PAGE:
Managing your assets can take plenty of time. To simplify that often complex task, you should consider creating a revocable trust.
Remember, you can use trusts to shield your assets. You can manage your assets easier if you keep them in a trust. The trust also ensures that someone will distribute your assets properly if something bad happens to you.
Does creating a trust sound like a good idea? Before you proceed with any plans to create a trust, you should learn more about the available options first. We will do exactly that in this article.
Stay tuned to learn more about revocable trusts and the benefits they provide.
What Is a Trust?
Before we discuss anything else, let’s first pin down the definition of a trust.
A trust is a fiduciary relationship established between a trustor and a trustee. The trustor is the one who puts assets into the trust, while the trustee is the party who is granted possession of the assets following the trustor’s passing.
Trustors can also create something known as a living trust. A living trust is something a trustor can use to their benefit.
As we noted earlier, you can use trusts to hold assets. You can keep assets in a living trust to avoid certain taxes.
The living trust will also be useful if you want to make asset management a significantly easier task. It is easier to manage your assets because many of them are in one place.
New York State does not require residents to create trusts for any specific reason. The state even notes that a trust may be established “for any lawful purpose.”
Notably, you must first transfer assets to a trust before they can benefit from its protections. In your case, that could involve creating a new bank account for the trust that will hold some of your money. You can also keep a house or a vehicle inside the trust assuming proper documents have transferred ownership of those assets.
Defining Revocable Trusts
While going through the process of establishing your living trust, your estate planning attorney may ask you a question. Do you want to create a revocable trust or an irrevocable trust?
Take your time responding to that question because your answer will have long-term ramifications.
As you have probably guessed, the difference between a revocable and an irrevocable trust boils down to whether you can change them or not. You can amend revocable trusts, while irrevocable trusts you cannot. Well, technically you can amend an irrevocable trust, but the process is way more complicated.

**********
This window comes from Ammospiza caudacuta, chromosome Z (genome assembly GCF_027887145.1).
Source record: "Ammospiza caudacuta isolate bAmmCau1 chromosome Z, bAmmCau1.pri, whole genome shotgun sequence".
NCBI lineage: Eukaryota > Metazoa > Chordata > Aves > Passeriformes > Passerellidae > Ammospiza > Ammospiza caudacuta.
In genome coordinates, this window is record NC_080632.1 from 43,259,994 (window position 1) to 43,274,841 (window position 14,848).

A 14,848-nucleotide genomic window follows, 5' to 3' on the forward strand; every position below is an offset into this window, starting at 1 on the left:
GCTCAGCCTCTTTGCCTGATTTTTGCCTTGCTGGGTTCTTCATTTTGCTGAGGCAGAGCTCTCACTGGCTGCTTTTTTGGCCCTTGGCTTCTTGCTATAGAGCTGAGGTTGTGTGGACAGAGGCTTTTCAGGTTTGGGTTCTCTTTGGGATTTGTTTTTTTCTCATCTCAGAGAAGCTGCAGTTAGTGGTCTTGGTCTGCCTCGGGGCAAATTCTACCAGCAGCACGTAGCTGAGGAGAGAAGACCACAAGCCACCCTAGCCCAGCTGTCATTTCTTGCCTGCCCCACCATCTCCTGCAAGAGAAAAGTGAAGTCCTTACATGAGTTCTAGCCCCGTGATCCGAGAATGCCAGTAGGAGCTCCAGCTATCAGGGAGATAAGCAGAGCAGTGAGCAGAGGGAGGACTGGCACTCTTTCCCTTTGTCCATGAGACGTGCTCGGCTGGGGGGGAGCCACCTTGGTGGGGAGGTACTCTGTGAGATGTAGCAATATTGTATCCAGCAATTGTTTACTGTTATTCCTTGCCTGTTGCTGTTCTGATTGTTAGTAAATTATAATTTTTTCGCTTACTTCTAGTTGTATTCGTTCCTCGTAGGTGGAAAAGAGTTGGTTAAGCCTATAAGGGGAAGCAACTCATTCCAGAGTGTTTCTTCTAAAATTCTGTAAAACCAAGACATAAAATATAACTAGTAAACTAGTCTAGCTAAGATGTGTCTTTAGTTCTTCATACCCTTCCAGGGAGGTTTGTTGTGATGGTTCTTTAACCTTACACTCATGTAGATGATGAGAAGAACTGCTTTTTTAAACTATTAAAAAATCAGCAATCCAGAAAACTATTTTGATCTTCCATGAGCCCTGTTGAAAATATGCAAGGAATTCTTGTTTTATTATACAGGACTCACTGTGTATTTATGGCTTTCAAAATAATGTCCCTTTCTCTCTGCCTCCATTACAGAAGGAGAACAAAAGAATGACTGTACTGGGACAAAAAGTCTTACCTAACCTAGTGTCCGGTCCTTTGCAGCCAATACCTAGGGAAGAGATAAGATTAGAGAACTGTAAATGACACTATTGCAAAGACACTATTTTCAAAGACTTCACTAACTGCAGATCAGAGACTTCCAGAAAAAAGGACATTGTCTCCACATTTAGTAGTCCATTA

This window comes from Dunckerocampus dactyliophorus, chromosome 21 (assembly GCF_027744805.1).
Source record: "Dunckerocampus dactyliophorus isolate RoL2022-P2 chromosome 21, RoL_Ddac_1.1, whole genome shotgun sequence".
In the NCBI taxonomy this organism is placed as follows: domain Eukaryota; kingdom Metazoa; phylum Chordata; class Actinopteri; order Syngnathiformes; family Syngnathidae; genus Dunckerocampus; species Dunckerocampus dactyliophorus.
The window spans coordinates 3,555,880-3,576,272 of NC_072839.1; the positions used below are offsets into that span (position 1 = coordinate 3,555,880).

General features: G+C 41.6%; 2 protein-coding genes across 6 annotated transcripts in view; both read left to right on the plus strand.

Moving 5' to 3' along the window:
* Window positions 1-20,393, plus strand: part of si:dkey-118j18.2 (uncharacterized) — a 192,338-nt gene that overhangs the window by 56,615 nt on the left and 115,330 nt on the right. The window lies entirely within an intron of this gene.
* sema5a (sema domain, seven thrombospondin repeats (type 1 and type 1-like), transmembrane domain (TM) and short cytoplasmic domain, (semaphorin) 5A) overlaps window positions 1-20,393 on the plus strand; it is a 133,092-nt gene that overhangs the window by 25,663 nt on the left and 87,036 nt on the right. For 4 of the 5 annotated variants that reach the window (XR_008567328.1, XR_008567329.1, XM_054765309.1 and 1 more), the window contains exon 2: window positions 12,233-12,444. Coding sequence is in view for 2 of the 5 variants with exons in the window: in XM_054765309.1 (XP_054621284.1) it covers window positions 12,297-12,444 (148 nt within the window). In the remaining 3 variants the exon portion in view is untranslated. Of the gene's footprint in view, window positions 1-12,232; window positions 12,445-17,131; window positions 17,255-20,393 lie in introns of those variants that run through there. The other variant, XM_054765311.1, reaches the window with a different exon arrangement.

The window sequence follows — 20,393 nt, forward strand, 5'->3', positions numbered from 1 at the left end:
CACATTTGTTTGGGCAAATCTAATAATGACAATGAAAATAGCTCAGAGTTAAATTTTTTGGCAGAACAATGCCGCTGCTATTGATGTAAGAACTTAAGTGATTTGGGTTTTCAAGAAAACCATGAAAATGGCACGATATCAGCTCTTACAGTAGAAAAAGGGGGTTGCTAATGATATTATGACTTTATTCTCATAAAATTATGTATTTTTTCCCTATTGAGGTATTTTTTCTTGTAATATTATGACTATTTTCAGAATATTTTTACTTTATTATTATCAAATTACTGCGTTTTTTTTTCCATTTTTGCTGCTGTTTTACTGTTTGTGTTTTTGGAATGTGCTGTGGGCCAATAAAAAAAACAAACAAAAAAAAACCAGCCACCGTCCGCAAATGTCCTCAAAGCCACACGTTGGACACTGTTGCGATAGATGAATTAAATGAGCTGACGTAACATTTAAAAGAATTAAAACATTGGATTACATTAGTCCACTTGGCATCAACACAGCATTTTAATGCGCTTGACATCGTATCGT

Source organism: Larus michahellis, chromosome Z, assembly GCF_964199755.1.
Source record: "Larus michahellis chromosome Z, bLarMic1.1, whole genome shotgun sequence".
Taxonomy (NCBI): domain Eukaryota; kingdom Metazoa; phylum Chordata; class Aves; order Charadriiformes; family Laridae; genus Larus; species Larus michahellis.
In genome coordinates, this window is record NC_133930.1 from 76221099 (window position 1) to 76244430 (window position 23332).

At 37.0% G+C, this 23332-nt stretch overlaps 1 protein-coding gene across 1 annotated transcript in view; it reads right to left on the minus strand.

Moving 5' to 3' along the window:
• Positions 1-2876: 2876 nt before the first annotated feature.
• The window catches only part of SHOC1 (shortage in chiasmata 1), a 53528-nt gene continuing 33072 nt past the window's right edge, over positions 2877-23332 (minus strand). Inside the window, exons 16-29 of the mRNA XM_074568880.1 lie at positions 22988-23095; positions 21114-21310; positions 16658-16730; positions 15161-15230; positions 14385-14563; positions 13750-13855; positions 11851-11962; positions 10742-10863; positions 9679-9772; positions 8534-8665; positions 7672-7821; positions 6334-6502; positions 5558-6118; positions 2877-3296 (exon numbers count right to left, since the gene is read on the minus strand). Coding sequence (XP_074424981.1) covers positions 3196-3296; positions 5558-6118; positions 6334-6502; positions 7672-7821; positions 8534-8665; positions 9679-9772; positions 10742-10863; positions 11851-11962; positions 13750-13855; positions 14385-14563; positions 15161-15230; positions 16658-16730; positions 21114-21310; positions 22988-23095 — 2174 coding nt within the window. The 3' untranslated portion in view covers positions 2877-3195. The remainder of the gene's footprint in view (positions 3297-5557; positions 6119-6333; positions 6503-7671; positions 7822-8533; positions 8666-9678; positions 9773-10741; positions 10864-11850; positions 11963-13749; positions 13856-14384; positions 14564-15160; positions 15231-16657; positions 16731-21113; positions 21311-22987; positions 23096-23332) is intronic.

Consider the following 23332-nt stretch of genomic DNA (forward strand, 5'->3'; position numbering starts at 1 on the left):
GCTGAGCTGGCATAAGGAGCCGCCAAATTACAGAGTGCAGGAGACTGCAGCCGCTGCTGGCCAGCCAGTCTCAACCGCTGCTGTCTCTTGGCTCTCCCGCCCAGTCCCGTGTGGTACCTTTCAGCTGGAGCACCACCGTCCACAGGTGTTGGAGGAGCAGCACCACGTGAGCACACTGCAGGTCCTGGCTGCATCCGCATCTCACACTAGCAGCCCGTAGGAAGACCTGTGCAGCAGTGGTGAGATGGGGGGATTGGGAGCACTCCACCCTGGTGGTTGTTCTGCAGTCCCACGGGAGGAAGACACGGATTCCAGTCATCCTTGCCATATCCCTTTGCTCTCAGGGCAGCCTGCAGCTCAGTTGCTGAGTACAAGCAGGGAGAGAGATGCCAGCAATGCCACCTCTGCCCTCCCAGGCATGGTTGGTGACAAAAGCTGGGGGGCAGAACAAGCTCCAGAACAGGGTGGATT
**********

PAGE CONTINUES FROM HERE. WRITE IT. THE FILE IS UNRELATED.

Creating a revocable or irrevocable trust is also pretty simple. You only include a few lines in the official document indicating whether you want your living trust to be revocable or irrevocable. Work with an attorney to ensure that the lines you include in the document are appropriate.
The Benefits of Creating a Revocable Trust
We now have a clear idea of what a revocable trust actually is. At this point, you need to determine if you need a revocable trust or something else entirely.
To do that, you should take a closer look at a revocable trust’s benefits and drawbacks. We will start by highlighting the benefits of that legal device below.
Revocable Trusts Are Easily Changed
The main reason you should opt to create a revocable trust is that you can change it easily.
Circumstances change as you grow older. Good relationships you previously had may turn sour, and some people in your life may do things that show that they are not worthy of your generosity.
Due to those developments, you may feel that the terms of your trust no longer accurately reflect your wishes for your estate. You may realize that making changes to the trust is necessary.
If you ever find yourself in that situation, you will be glad you signed up for a revocable trust. Revocable trusts are easy to amend. Making any change will not become some long, drawn-out affair.
Those who set up trusts early should look into creating revocable trusts so they can make changes whenever they need them.
Revocable Trusts Do Not Need to Pass through Probate
For those who may be unaware, probate is the process performed on each will. The purpose of probate is to determine if a will is legitimate. If the probate process finds a will legitimate, that document will guide the asset distribution.
Although probate is useful for closely scrutinizing wills, there are downsides to it as well.
For instance, the probate process can take a long time. Do not be surprised if the examination of a single will takes several months. Expect the process to drag on even further if the will mentions several properties based in different states.
Some people are not fond of probate because it can reduce the inheritance of the beneficiaries. The beneficiaries will pay fees before a will goes through probate.
Since the filing fee for probate depends on the dollar value of the estate, it is not difficult to see how those payments could get out of hand. By the time your beneficiaries receive their inheritance, it may already be well below what you wanted them to receive.
If you prefer not to subject your loved ones to the probate process, then opting for a revocable trust is clearly the move. Give them a way out of that situation and make sure they can head home with more money in their pockets.
Revocable Trusts Keep Your Estate Private
One more downside of the probate process that we did not mention earlier is the way it exposes your assets. Whenever a will goes through probate, it becomes open to the public.
Anyone at the courthouse the same day your family is going through probate can check out your will. They can also pick up some pretty significant details, such as the identity of your beneficiaries.